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"People should know us," says Alcott, who drew some attention by jumping into a greenside lake after winning the Dinah Shore last year. "We've got to do something about why they don't."
"The LPGA is hanging on too much to Nancy Lopez history," says none other than Nancy Lopez. "We have to promote other players. I really believe that we have a better product than we've ever had."
Perhaps, but Hughes Norton of IMG, which represents 17 LPGA players, including Lopez, Stephenson and Davies, believes that the women must guard against overrating their product. "The boom on the men's tours makes it difficult for the women to evaluate where they should be," says Norton.
Says Whitworth, whose 88 tournament wins are the most for any pro, male or female, "Our girls have started to compare themselves with the men, and that is a narrow view."
Blue agrees: "I don't think the LPGA is in competition with men's golf or senior golf. I think we complement each other. The LPGA and PGA tours have the best golfers in the world, so in that sense men's and women's professional golf are the same thing."
In a physical sense, though, they are not. The average drive on the PGA Tour is 260 yards, compared with 215 for the LPGA. Moreover, a male pro can reach the green from, say, 160 yards with a seven-iron, while his female counterpart needs a four-iron from the same distance. Hence, he is more likely to hit his approach closer to the hole. Men also can use their strength to make more spectacular escapes from trouble. The women pros even admit that the men are superior around and on the greens. Throw in the fact that the men play on longer, more difficult courses than the women, and it is hardly surprising that men's golf is more exciting.
The LPGA's reference point for measuring its progress has always been the PGA Tour. In 1980 the women took pride in the fact that their $5.8 million in purses for the year came to nearly half of what the men were playing for. Last year, however, the women competed for only a third of the $37 million in prize money that the PGA Tour offered.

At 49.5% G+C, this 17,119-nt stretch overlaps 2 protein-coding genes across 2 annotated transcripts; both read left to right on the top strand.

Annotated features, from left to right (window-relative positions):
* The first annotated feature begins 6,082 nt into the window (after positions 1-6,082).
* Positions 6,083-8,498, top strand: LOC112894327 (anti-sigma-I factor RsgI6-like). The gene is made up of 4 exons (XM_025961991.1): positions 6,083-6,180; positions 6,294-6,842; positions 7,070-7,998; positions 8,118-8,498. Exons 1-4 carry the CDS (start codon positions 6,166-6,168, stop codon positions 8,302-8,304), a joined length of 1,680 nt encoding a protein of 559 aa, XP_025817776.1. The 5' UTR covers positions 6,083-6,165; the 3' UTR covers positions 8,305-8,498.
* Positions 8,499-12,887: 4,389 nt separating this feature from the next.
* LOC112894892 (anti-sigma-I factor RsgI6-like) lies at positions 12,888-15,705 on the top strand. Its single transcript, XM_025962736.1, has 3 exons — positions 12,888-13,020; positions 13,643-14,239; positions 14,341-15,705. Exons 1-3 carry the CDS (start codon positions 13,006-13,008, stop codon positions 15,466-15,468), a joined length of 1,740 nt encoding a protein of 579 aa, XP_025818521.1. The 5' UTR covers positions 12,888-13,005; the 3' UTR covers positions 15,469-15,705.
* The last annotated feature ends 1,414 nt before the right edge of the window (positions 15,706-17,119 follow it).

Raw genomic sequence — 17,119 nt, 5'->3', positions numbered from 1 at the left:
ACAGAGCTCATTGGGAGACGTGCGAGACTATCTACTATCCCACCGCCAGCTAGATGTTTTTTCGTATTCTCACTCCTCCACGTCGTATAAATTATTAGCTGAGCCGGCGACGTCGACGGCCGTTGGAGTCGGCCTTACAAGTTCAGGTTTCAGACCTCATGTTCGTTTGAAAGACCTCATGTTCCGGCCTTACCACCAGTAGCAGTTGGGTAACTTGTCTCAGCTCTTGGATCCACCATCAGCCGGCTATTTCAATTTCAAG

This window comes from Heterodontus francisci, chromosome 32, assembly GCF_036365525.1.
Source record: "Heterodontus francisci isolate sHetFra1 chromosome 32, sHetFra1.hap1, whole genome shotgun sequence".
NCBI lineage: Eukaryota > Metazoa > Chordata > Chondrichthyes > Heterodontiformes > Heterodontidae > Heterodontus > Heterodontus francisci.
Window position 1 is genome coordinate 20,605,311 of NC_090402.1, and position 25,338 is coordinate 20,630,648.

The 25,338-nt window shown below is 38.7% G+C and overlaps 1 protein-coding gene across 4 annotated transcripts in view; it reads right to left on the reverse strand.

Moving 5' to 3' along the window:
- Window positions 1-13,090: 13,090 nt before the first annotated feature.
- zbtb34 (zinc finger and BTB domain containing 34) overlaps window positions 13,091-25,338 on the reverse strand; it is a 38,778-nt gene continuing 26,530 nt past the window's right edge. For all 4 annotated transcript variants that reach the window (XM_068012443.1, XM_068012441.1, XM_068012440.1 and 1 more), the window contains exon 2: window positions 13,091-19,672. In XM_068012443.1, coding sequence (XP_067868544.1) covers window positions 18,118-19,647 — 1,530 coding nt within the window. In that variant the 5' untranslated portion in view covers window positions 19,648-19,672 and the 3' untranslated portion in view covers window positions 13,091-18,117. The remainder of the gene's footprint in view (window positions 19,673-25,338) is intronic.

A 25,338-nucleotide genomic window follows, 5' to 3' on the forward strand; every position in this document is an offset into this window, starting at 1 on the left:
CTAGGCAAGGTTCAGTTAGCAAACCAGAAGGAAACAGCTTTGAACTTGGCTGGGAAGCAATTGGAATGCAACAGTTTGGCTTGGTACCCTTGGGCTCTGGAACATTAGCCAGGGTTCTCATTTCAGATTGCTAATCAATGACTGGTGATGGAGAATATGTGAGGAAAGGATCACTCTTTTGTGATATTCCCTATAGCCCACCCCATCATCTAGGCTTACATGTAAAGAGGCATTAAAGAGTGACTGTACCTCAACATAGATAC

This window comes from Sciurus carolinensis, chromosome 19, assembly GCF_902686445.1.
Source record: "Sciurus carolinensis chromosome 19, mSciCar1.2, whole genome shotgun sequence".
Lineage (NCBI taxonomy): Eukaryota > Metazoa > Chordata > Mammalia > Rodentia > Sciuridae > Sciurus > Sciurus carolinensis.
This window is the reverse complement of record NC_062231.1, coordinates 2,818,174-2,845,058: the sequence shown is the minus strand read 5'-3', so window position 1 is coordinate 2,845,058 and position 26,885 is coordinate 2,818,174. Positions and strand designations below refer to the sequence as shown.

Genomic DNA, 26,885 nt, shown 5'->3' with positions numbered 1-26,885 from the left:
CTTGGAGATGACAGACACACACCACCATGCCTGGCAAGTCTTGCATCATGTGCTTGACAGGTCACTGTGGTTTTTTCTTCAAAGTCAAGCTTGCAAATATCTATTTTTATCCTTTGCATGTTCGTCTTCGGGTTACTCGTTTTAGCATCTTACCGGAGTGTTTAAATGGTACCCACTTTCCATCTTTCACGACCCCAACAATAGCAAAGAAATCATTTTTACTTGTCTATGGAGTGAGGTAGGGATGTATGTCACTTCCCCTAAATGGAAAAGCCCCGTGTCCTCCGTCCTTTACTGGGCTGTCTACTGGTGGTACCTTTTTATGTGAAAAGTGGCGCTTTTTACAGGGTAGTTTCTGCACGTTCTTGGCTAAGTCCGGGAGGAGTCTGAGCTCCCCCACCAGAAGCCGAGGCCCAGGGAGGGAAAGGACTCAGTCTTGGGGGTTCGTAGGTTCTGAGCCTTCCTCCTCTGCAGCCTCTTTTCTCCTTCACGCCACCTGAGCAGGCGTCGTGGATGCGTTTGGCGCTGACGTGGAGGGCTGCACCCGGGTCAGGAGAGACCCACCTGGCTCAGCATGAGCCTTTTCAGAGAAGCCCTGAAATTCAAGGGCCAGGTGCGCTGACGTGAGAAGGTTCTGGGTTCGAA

Last year the three major networks and ESPN paid the PGA Tour a total of $26 million for the right to televise nearly all of its 45 events. Tour commissioner Deane Beman uses that money to increase purses and help the sponsors buy more advertising time. He keeps what's left for his burgeoning organization and its myriad business ventures, which include real estate, videos and licensing the PGA name. The LPGA's television rights package is worth about $700,000, and of the 13 LPGA events that will be telecast this year, only five will appear on one of the three major networks.
The LPGA would seem to be an easy sell to advertisers. Women are taking up golf as never before; the National Golf Foundation estimates that they could well constitute nearly half of all golfers by the year 2000. In addition, the audience for most golf telecasts is between 35% and 40% female. "We move products just as effectively after the Dinah Shore as after one of our men's events," says Wayne Robertson, senior vice-president of RJR/Nabisco's sports marketing subsidiary, which invested more than $7 million in the Dinah Shore last year. "We don't find the audience for women's tournaments soft at all."
But what is often behind a tournament sponsorship is a golf-minded CEO who wants to play in the pro-am and to entertain customers and fast-track employees at a fancy venue. In that regard, corporate America has shown that it prefers men to women. "Golf is a very emotional buy," says Janet Thompson, vice-president of advertising for Mazda Motor of America, which still has more than $1 million invested in the women's tour and a substantial amount in the Senior tour. "Tracking data of product sales from golf is mostly bunk. Basically, a lot of CEOs love golf. At Mazda they are golf freaks."